Two approaches to handling an estate after someone died without a Will involve simply filing affidavits. The other two options include having a probate court help determine the official heirs of the person who died – or the formal filing (or request) for either a dependent or independent administration of the estate.

The four ways you can probate a Texas estate when there was no Will or estate plan

I. You might be able to file a Small Estate Affidavit.

   Requirements for taking this approach – if the estate qualifies for it

  • The estate’s assets, minus the homestead and exempt property, must have a total value of $75,000 or less.
  • This affidavit can only be used to transfer title to a house that qualifies as a homestead. If other pieces of real estate are involved that require transfer, then this type of probate affidavit cannot be used.

Potential disadvantages of filing a small estate affidavit

  • At least two witnesses and all distributees of the estate must sign this affidavit. Since each person who signs the affidavit can later be held financially liable for all future transfers or payments made relying upon it, potential witnesses (and other signatories) are often unwilling to assume such a large degree of financial responsibility.
  • This approach cannot be used if the estate has any debts requiring payment. Since a court does not name a personal representative to handle all the estate’s assets and debts, there is no one eligible to handle the payment of debts.

II.  You might be able to file an Affidavit of Heirship    

     Requirements for taking this approach

     While it is not a strict requirement, this option is usually chosen when the only assets of the deceased that require title transfers are pieces of real estate.

     Drawbacks to using an Affidavit of Heirship?

  • Although some financial institutions will allow the transfer of title to other types of (non-real estate) assets under this type of affidavit, that final decision can only be made by that outside entity.
  • No personal representative is appointed in this type of proceeding. Therefore, if the estate involved has debts, no one is authorized to collect all the assets together and then pay the debts.
  • All title companies do not accept Affidavits of Heirship. Furthermore, some of these companies may only accept this type of affidavit after two (or more) years have passed since it was signed.

The main or “qualified” advantage of this approach is that it costs less than the following two ways of managing an estate after someone dies without a Will in Texas.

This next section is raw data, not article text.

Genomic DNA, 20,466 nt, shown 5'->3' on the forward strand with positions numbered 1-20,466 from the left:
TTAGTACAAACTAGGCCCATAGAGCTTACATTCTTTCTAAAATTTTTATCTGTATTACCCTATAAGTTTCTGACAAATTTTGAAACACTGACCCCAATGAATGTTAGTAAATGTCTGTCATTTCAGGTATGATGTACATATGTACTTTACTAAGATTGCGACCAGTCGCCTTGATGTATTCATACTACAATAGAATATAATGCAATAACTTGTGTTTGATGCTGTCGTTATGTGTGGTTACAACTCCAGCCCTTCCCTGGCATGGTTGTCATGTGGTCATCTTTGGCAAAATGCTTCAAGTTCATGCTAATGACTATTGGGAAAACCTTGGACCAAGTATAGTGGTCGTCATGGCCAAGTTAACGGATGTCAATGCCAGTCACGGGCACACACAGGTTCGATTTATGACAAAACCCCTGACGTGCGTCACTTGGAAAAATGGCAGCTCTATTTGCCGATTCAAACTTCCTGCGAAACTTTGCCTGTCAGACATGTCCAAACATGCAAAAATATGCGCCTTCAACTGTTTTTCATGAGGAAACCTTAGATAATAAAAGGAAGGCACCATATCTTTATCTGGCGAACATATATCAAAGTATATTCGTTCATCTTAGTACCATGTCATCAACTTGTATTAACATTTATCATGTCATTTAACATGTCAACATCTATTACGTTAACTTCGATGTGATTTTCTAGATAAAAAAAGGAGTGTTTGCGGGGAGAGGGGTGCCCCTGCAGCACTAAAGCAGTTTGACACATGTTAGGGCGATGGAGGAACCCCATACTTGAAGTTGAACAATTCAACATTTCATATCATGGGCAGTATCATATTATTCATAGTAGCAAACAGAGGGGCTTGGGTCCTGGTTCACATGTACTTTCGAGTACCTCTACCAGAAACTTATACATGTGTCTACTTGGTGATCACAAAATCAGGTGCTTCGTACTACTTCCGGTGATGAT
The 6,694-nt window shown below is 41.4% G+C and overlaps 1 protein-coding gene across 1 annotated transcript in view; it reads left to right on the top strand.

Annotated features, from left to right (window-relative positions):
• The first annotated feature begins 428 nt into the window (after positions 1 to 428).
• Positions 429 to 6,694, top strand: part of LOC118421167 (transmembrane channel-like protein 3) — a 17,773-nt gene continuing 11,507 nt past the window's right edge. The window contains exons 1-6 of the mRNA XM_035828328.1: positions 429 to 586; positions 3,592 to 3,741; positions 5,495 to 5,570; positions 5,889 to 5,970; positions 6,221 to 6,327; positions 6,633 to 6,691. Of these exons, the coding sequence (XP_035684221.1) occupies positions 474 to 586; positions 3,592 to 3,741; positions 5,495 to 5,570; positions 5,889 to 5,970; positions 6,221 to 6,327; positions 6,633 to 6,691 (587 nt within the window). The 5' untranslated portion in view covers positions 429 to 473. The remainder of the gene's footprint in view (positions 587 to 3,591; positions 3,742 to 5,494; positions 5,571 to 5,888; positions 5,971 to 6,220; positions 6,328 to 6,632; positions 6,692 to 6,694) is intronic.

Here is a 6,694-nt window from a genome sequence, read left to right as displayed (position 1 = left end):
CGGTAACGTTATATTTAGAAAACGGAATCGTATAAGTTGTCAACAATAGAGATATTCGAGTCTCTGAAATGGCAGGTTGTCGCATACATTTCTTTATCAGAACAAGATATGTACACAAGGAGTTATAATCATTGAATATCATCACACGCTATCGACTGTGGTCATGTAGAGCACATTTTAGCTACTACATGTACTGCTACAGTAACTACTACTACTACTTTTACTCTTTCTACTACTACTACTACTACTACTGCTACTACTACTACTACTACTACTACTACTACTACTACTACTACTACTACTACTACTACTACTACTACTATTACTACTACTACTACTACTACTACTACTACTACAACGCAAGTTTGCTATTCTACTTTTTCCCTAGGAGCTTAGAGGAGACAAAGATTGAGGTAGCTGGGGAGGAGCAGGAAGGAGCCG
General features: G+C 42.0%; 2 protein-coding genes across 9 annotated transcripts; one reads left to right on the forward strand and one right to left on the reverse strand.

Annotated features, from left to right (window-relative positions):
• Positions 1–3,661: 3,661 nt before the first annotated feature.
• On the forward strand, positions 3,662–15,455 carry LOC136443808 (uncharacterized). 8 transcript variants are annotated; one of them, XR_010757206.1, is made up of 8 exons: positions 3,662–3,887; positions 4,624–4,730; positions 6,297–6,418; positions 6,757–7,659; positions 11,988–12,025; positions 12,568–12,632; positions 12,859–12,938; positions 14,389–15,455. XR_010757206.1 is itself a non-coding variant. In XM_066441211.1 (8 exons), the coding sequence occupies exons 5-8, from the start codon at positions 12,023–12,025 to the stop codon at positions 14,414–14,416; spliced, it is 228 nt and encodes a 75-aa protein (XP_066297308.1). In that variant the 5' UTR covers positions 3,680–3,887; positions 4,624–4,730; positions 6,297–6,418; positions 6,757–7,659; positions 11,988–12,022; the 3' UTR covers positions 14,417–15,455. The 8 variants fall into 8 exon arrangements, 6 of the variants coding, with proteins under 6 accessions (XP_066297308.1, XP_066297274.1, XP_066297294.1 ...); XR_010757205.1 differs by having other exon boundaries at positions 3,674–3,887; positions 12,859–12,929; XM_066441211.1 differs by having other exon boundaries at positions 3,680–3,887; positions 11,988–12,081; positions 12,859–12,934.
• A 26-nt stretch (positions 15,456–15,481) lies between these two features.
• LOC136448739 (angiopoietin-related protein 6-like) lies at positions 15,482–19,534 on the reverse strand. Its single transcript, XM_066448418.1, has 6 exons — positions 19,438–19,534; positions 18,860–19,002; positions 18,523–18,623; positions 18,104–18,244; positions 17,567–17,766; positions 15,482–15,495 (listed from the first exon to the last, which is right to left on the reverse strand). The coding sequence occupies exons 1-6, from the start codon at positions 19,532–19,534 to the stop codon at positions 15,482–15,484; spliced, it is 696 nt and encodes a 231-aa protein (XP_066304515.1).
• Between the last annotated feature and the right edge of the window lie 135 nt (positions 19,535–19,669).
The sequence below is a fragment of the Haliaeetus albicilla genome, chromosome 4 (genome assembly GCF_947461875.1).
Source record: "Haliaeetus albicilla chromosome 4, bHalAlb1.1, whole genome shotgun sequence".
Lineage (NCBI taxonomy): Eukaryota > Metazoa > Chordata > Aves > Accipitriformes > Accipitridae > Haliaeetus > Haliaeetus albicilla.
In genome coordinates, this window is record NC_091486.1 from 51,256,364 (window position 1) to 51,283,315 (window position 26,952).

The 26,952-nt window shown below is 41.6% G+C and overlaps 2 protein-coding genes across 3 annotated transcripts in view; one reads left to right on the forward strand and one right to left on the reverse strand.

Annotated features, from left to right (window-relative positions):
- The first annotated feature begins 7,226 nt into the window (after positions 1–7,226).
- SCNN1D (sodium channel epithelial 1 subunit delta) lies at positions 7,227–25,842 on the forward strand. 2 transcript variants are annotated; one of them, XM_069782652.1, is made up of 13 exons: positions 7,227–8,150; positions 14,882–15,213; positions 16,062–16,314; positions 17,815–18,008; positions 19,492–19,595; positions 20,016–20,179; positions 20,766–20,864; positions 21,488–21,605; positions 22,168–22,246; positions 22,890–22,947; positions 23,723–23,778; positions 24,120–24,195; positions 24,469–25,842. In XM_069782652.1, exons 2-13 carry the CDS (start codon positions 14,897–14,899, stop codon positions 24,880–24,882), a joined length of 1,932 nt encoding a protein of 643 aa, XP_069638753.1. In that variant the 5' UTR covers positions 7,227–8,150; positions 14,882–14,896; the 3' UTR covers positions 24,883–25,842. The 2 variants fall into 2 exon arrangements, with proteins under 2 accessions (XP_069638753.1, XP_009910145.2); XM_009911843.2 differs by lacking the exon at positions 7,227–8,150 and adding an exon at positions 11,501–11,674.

III.  You can ask a probate court to make a formal Determination of Heirship    

      This option is designed to firmly establish the distribution of assets to all proper or legal heirs, under the Texas probate code’s intestacy provisions.

      Advantages to taking this more costly approach

  • This choice greatly reduces the chances of fraud that are more likely to occur under the first two options named above since they do not involve any court hearings.
  • An attorney ad litem is appointed by the court. This person has the duty to investigate the decedent’s family history before submitting a formal report to the court (prior to its formal ruling on all the evidence presented).

      Disadvantages to this approach to handling an estate when No Will was found

  • This process is more time-consuming. However, it provides third parties with verifiable evidence that the court had legal grounds for approving the transfer of title during its probate proceedings.
  • It is more costly since at least one court hearing will be scheduled.

IV.  You can request either a Dependent or Independent Administration of the estate

       This approach is chosen when the parties involved want the probate court to appoint a formal administrator of the estate. (The only real difference between a “dependent” or “independent” administration of an estate is the degree of court involvement. The dependent type normally requires more court involvement or direction).

    

      Advantages of dependent or independent administration of an estate

  • The court will appoint a personal representative and provide that person with formal letters of administration, granting that person the right to handle all negotiations with third parties regarding the estate’s assets.
  • Third parties are more likely to quickly provide all required documentation and data requested by the appointed representative, helping to streamline the probate process.

     Two possible drawbacks to this approach

  • It is more expensive. While this is usually the most costly way to handle the estate of someone who has died without a Will, it can prove quite wise in the long run –since all matters will be carefully monitored by the court (even when handled by an “independent” administrator). This lowers the chances of a future need to return to court due to challenges based on fraud.
  • It can prove to be more time-consuming. However, many people who can afford this approach consider it a very valid trade-off compared to only using affidavits that may not be acceptable to all parties.

Please don’t hesitate to contact one of our Murray Lobb attorneys when you need help managing the estate of someone else. Our firm has extensive probate and estate planning experience that allows us to provide you with fully trustworthy legal advice.